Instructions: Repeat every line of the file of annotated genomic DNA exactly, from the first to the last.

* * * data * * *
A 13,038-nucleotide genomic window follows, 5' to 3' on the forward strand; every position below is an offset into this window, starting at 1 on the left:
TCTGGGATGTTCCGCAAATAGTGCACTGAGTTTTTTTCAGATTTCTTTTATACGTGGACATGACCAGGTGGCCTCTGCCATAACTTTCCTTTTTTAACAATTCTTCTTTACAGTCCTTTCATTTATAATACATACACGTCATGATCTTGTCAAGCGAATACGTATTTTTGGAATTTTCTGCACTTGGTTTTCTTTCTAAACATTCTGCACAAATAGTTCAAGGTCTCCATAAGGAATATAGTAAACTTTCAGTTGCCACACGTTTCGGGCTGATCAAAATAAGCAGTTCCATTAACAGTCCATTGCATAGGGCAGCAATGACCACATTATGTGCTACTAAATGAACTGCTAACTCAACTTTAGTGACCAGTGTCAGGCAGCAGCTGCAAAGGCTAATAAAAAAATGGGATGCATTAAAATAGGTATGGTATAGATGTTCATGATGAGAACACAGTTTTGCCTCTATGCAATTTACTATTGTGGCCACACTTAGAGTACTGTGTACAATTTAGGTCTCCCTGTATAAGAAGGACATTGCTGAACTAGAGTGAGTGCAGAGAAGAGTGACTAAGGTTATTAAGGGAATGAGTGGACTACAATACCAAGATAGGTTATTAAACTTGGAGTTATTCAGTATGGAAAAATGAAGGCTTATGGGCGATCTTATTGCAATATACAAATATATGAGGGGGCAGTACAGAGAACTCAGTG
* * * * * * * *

A 13,038-nucleotide genomic window follows, 5' to 3' on the forward strand; every position below is an offset into this window, starting at 1 on the left:
TCTGGGATGTTCCGCAAATAGTGCACTGAGTTTTTTTCAGATTTCTTTTATACGTGGACATGACCAGGTGGCCTCTGCCATAACTTTCCTTTTTTAACAATTCTTCTTTACAGTCCTTTCATTTATAATACATACACGTCATGATCTTGTCAAGCGAATACGTATTTTTGGAATTTTCTGCACTTGGTTTTCTTTCTAAACATTCTGCACAAATAGTTCAAGGTCTCCATAAGGAATATAGTAAACTTTCAGTTGCCACACGTTTCGGGCTGATCAAAATAAGCAGTTCCATTAACAGTCCATTGCATAGGGCAGCAATGACCACATTATGTGCTACTAAATGAACTGCTAACTCAACTTTAGTGACCAGTGTCAGGCAGCAGCTGCAAAGGCTAATAAAAAAATGGGATGCATTAAAATAGGTATGGTATAGATGTTCATGATGAGAACACAGTTTTGCCTCTATGCAATTTACTATTGTGGCCACACTTAGAGTACTGTGTACAATTTAGGTCTCCCTGTATAAGAAGGACATTGCTGAACTAGAGTGAGTGCAGAGAAGAGTGACTAAGGTTATTAAGGGAATGAGTGGACTACAATACCAAGATAGGTTATTAAACTTGGAGTTATTCAGTATGGAAAAATGAAGGCTTATGGGCGATCTTATTGCAATATACAAATATATGAGGGGGCAGTACAGAGAACTCAGTG